Fossil Friday Roundup: July 7, 2017

Featured Image: New methods for scanning large fossils was published this week in PLOS ONE. From Das et al. (2017).

Papers (All Open Access):

  • Environmentally driven extinction and opportunistic origination explain fern diversification patterns (Scientific Reports)
  • New records of the Bryozoan Metrarabdotos from the Pirabas Formation (Lower Miocene), Pará State, Brazil (PalaeoE)
  • A U-Pb zircon age constraint on the oldest-recorded air-breathing land animal (PLOS ONE)
  • Body length of bony fishes was not a selective factor during the biggest mass extinction of all time (Palaeontology)
  • Phylogenetic classification of bony fishes (BMC Evolutionary Biology)
  • An unusual small-bodied crocodyliform from the Middle Jurassic of Scotland, UK, and potential evidence for an early diversification of advanced neosuchians (Earth and Environmental Transactions of RS Edinburgh)
  • Razanandrongobe sakalavae, a gigantic mesoeucrocodylian from the Middle Jurassic of Madagascar, is the oldest known notosuchian (PeerJ)
  • A new, exceptionally preserved juvenile specimen of Eusaurosphargis dalsassoi (Diapsida) and implications for Mesozoic marine diapsid phylogeny (Scientific Reports)
  • Discovery of dinosaur footprints in the Stanley Pool Formation of Gabon (Geodiversitas)
  • A study of the progression of damage in an axially loaded Branta leucopsis femur using X-ray computed tomography and digital image correlation (PeerJ)
  • The Origin of Filter Feeding in Whales (Current Biology)
  • The identification of Oligo-Miocene mammalian palaeocommunities from the Riversleigh World Heritage Area, Australia and an appraisal of palaeoecological techniques (PeerJ)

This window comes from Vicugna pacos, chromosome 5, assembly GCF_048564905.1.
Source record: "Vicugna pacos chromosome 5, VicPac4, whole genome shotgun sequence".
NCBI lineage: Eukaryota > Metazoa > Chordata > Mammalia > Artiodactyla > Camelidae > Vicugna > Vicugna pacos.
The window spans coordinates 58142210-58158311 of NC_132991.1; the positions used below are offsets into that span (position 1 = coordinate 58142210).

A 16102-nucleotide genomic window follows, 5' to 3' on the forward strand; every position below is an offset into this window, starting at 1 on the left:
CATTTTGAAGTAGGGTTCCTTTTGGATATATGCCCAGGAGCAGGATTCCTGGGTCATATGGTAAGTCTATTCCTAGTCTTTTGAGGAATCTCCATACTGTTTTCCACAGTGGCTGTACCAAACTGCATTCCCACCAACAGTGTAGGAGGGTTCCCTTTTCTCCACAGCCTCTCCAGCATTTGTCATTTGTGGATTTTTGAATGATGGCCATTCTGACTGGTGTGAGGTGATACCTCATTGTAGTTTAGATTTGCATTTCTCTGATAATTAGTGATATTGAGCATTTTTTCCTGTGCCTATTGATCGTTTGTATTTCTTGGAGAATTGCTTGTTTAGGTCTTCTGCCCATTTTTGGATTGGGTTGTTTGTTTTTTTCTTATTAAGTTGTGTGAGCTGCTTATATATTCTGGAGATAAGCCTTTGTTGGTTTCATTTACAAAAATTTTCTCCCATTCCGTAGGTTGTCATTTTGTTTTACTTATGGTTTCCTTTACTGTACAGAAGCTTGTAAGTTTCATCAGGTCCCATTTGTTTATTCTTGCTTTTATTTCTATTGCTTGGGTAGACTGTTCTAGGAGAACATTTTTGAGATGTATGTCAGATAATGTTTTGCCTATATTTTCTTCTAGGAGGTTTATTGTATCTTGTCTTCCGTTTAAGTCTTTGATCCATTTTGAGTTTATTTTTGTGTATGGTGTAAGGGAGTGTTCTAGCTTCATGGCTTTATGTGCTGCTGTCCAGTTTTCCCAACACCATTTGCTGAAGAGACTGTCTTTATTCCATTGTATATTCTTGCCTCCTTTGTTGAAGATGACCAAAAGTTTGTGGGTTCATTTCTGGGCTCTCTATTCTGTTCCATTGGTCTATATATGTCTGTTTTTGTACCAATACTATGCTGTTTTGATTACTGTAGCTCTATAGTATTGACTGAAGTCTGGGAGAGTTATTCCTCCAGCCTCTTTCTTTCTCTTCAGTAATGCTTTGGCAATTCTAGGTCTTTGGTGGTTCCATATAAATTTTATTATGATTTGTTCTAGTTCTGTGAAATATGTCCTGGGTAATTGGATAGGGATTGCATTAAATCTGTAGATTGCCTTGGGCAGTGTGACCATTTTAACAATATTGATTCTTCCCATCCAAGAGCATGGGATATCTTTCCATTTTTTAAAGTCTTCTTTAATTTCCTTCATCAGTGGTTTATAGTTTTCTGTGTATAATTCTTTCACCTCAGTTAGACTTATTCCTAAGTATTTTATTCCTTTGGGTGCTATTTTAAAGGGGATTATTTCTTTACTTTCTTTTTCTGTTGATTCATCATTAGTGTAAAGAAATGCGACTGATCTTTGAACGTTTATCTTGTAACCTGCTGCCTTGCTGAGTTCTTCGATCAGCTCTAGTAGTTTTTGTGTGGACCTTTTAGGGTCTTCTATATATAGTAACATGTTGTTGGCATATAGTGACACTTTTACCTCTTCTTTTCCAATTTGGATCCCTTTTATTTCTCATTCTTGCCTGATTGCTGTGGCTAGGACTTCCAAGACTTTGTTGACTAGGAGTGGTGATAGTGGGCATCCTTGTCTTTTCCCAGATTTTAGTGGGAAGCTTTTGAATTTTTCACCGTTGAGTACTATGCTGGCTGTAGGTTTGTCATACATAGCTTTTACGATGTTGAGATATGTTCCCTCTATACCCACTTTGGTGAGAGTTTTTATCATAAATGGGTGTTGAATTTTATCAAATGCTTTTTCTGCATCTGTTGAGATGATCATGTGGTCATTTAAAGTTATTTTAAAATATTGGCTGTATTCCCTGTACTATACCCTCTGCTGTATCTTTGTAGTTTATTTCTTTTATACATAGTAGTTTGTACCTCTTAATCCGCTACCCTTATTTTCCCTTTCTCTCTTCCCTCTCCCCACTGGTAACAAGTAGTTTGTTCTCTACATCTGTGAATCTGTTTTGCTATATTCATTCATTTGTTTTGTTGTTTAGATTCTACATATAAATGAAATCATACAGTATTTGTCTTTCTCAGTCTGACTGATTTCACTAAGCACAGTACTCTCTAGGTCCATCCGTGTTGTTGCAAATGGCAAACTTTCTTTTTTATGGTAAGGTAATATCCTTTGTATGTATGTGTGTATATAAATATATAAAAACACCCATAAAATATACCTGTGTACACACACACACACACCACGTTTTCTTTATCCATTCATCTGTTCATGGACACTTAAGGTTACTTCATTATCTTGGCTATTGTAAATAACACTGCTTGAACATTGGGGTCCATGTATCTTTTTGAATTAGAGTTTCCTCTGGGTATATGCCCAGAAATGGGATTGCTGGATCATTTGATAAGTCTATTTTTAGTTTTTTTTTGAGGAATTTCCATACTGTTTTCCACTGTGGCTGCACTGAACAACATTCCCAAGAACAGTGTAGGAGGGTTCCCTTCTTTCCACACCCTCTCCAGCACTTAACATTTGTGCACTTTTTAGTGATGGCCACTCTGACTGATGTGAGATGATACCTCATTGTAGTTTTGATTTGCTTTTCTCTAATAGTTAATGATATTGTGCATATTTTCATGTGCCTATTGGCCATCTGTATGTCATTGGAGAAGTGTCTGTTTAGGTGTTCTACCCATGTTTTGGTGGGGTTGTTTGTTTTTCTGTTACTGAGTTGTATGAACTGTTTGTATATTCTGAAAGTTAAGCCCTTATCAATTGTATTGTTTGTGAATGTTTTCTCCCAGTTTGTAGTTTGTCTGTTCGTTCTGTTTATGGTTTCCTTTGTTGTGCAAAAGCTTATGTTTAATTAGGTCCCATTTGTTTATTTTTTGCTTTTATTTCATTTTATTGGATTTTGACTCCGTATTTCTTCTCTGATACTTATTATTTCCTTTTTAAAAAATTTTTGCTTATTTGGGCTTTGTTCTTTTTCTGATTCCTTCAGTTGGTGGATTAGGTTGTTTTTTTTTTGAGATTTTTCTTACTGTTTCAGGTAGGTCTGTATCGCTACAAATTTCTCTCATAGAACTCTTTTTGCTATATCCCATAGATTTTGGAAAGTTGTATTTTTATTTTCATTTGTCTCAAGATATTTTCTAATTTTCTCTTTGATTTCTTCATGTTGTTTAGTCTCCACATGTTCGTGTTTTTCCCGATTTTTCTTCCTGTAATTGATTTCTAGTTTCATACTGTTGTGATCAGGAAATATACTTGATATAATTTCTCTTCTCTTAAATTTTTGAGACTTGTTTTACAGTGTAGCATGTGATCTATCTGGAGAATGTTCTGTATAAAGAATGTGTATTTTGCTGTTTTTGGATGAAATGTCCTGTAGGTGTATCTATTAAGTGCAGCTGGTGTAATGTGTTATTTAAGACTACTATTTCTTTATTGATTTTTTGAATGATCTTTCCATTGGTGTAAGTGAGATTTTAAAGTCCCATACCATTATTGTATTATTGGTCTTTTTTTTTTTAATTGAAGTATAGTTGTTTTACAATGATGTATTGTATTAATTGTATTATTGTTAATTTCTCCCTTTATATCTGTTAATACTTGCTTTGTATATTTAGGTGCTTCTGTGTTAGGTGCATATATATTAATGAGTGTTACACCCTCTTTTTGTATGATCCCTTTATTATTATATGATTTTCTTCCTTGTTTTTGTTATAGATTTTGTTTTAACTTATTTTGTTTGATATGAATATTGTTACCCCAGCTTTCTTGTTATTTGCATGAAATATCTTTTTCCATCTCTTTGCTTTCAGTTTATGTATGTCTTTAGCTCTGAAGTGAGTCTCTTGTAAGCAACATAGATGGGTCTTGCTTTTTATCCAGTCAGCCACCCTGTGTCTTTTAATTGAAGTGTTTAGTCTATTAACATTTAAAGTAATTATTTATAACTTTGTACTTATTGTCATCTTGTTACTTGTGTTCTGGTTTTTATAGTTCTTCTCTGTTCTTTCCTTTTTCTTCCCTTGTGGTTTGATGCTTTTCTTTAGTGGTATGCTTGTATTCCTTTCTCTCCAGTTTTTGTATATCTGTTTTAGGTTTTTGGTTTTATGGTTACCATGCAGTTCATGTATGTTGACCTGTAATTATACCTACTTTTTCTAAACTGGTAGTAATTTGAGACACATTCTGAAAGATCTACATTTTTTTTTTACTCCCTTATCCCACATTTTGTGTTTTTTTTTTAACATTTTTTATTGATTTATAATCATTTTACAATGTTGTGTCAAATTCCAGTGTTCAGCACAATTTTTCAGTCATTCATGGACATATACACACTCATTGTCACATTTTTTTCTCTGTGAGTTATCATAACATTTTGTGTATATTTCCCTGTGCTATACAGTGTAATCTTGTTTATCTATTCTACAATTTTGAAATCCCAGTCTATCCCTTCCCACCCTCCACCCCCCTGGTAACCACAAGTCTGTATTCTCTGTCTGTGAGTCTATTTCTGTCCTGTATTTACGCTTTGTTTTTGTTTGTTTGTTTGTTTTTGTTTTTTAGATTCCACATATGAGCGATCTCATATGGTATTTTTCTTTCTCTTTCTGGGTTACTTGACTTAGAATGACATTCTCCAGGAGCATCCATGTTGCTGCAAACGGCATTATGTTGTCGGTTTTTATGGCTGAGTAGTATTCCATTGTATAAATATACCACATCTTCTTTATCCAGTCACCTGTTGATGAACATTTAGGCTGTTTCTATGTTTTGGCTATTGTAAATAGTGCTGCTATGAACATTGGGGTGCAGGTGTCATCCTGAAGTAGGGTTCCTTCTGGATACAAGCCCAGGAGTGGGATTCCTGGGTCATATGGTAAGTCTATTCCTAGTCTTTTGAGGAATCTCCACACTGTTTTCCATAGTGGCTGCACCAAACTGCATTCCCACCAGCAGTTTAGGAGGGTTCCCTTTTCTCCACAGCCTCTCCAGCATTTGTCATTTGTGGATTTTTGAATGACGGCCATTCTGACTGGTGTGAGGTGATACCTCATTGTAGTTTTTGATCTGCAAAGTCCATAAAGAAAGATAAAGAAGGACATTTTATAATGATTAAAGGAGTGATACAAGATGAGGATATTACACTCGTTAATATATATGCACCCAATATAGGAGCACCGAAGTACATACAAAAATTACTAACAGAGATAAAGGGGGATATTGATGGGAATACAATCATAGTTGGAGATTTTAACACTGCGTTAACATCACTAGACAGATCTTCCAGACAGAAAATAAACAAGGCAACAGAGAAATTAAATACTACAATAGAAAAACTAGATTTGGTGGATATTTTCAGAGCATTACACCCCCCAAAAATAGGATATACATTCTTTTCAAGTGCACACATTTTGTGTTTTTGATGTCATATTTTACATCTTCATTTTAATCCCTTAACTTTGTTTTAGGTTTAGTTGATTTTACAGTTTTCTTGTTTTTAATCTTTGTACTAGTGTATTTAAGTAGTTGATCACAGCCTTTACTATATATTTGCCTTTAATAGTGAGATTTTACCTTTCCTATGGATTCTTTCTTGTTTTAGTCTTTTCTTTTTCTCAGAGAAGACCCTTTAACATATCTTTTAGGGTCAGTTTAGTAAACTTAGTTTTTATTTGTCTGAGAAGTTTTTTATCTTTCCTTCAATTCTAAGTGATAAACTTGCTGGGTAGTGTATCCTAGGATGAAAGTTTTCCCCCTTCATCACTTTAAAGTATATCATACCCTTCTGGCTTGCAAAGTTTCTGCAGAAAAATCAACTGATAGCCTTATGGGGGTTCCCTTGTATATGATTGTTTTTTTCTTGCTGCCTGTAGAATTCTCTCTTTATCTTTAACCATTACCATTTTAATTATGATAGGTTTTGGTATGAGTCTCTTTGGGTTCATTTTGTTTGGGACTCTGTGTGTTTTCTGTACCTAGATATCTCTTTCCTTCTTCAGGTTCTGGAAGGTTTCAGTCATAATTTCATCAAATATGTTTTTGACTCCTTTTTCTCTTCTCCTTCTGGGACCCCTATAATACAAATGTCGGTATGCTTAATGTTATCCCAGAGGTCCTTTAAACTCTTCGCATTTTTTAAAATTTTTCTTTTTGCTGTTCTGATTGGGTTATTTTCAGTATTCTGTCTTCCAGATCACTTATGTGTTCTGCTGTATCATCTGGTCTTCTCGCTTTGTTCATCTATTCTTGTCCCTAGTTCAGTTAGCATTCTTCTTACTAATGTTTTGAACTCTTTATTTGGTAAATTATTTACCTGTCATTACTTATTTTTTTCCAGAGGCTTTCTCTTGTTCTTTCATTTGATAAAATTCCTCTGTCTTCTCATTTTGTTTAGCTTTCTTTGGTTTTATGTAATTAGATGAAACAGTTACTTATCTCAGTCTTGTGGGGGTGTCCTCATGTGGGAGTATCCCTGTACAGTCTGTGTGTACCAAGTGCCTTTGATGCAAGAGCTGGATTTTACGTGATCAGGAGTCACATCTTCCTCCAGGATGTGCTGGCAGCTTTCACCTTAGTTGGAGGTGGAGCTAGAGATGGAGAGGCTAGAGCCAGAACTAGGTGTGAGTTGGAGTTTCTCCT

• Arthritic lesions and congenital fusion in foot bones of Panochthus sp. (Xenarthra, Cingulata) (AABC)
  • The Early Pliocene Plesiohipparion and Proboscidipparion (Equidae, Hipparionini) from Çalta, Turkey (Ruscinian Age, c. 4.0 Ma) (Geodiversitas)
  • Felidae from Cooper’s Cave, South Africa (Mammalia: Carnivora) (Geodiversitas)
  • Mountaintops phylogeography: A case study using small mammals from the Andes and the coast of central Chile (PLOS ONE)
  • Le site paléontologique du Grand Morier (Pont-Boutard, Indre-et-Loire, France) : contexte géologique et détail biostratigraphique des formations cénozoïques à partir des assemblages de vertébrés fossiles (Geodiversitas)
  • A method for rapid 3D scanning and replication of large paleontological specimens (PLOS ONE)

Community Events, Society Updates, and Resources:

  • Diversity in Paleontology Workshop GoFundMe (Link)
  • SVP 2017, August 23–26,  Calgary, Alberta (Link)
  • SVPCA 2017, September 12–15, Birmingham, England (Link)
  • Principles of Vertebrate Functional Morphology, October 16–20, 2017, Barcelona, Spain (Link)
  • The Paleontological Society Student Ambassador Program (PS‐SAP), Deadline Sept. 1 (Link)
  • 2017 Election Ballot is Open until August 15 (Paleo Society)
  • Utah State University Eastern Prehistoric Museum presents Clubs, Horns and Shields: Armored Dinosaurs and Other Prehistoric Animals July 1–Oct 28 (Link)

New and Views:

Animals and Anatomy:

Museums, Methods, and Musings:

Featured Folks and Fieldwork:

  • Christa Sadler: The fossils from Grand Staircase-Escalante Monument have made Utah world-renowned (Link)
  • Shead Geologic Map (Paleo Porch)
  • R.B. Shead: Pre-Museum Years (Paleo Porch)
  • Episode 78: Japanese Palaeontology (Palaeocast)
  • Darwin’s Worst Nightmare Part III: Conclusion of a Colossal Coincidence (Paige Fossil History)
  • Updated: Drilling of dinosaur-killing impact crater explains buried circular hills (Science Mag)
  • Packrat Paleo in Bears Ears National Monument (SVP Blog)
  • Digging a tyrannobut (RMDRC Paleo Lab)

Arts, Books, Culture, and Fun:

  • The primates and the eagles of doom (Chasing Sabretooths)
  • Vintage Dinosaur Art: The Crocodiles Still Wait (LITC)
  • Meet Henry Sharpe – Paleoartist, Future Paleontologist (Mostly Mammoths)
  • Fall in Love With the World’s First Animated Dinosaur (Atlas Obscura)
  • Tutorial 33: Checklist for a book signing (SV-POW)

Do you have some news, a blog, or something just plain cool you want to share with the PLOS Paleo Community? Email it to us at, tweet it to us at @PLOSPaleo, or message us on Facebook.

Published by Sarah Z. Gibson

Dr. Sarah Z. Gibson is a paleontologist and science communicator based in Minnesota. Her research focuses on the evolutionary history of ray-finned fishes from the Early Mesozoic.

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